Judson College: A tribute to 183 years of educating women in arts, sciences, social skills and Christian service

By Elizabeth Wells
Historian and Judson College alumna

Judson College, named in honor of Baptist missionary Ann Hasseltine Judson, was founded in 1838. From the beginning, Judson’s mission was to offer educational opportunities for women to develop their God-given gifts and talents and to equip them to serve Christ as His hands and feet in the world.

On Jan. 7, 1839, Judson Female Institute opened its doors for the first session. Incorporation came two years later on Jan. 9, 1841.

Traditionally, 19th century women’s education provided basic instruction in literature and mathematics but focused on the social graces of womanhood, proficiencies in needlework, drawing, penmanship and music.

However, founding president Milo Parker Jewett included in Judson’s curriculum classical male academic offerings — mathematics, laboratory science, Latin and Greek, literature — along with the “finer” skills and Bible.

The Judson woman was well read, able to conduct business and professional work, teach and gracefully preside over and see to the needs of her household.

She was active in her community and her church, providing leadership when called upon and financial aid where needed. Judson women were challenged to be leaders in this world, to meet those needs in whatever circumstances they encountered.

“The Judson” demonstrated her resilient spirit over nearly two centuries. She survived two devastating fires, rebuilding and improving the campus each time.

Students and faculty ministered to the community, state, nation and world. Her women pioneered in research, served in all professions and nourished home and family.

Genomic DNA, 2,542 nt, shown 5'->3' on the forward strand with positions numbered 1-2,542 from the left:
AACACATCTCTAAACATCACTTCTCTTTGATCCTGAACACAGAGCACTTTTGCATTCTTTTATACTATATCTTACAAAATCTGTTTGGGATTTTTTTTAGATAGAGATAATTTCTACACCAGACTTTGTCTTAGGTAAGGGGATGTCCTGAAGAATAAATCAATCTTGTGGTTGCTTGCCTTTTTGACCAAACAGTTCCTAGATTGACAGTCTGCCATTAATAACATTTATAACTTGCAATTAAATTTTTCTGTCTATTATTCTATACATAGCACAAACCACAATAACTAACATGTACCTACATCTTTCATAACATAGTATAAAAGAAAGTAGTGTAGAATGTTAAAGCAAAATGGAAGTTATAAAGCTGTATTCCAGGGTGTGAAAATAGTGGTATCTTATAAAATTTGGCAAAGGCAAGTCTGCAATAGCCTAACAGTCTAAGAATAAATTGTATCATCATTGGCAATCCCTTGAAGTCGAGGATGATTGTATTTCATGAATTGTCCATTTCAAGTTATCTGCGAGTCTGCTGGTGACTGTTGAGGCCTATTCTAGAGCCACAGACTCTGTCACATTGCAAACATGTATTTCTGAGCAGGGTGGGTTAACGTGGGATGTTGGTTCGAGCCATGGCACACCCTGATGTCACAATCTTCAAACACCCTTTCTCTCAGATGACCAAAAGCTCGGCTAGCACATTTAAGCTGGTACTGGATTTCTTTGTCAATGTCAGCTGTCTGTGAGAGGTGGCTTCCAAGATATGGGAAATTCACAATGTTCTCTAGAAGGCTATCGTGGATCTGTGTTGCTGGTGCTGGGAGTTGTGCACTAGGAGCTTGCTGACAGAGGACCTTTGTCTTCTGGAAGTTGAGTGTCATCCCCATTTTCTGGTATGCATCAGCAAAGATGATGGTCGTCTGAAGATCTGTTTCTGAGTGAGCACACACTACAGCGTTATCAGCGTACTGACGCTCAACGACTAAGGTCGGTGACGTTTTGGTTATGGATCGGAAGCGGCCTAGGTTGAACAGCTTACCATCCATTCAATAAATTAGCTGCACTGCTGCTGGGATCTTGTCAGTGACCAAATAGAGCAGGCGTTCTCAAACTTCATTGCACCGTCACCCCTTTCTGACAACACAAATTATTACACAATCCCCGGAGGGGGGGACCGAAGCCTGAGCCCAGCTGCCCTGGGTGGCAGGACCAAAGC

Leaders developed

Judson College students and faculty partnered with Alabama Baptists in missions work too. Hearing God’s call to local and international ministry, students prepared themselves to be of use. Even now, they continue to lead in local churches, associational and state ministries.

No matter how large or small the task, countless women answered God’s call to full-time missions. In the words of Drucilla Collins McCullum, class of 1887 and the first Southern Baptist missionary woman to Japan, they all answered, “Send me.”

Judson alumnae were the institution’s most loyal supporters, giving sacrificially to fund specific needs. They promoted the school and encouraged young women to attend.

These women are bound together by Judson traditions passed down from one generation of students to another.

Sadly, Judson College closed its doors July 31, 2021. In his announcement of the closing, Mark Tew, president from 2019 to 2021, said Judson’s dwindling student enrollment and financial difficulties amid a global pandemic were the major factors in the decision.

Judson alumnae and other loyal supporters rallied to their alma mater’s crisis with prayer and financial gifts, but sadly they could not save the school.

Loss to region

Judson’s loss extends into Marion and Perry County. Frances Ford, outstanding alumna and executive director of Sowing Seeds of Hope, expressed it well: Not only “we but the community will suffer and will feel the hurt and the devastation of losing that college. Judson was a college that encouraged you to give back.”

The doors of Judson College may close, but her influence will continue. The gifts Judson women bestowed upon this world are far reaching and will continue to be strong and fruitful in God’s fields.

Work continues in finalizing Judson assets

By Jennifer Davis Rash
TAB Media

As Norman H. McCrummen III, son of the late former president of Judson College, shared memories about the school and the area, current Judson President Daphne Robinson found herself reflecting, grieving and healing.

McCrummen spoke during a special adapted form of Rose Sunday at Siloam Baptist Church in Marion on Sept. 12, “and it was beautiful,” Robinson said.

“God puts the right people around us at the right time when we need it most,” she said. “The key is to listen to the Holy Spirit. We can’t get ahead of God on this.”

Describing the days since July 31 when the school portion of the corporation known as Judson College closed, Robinson said she has been focused on preparing to seek potential buyers for the campus and continuing negotiations with creditors in an attempt to avoid bankruptcy.

“They are all being cooperative and understanding,” she said. “It’s a story that’s continuing to unfold.”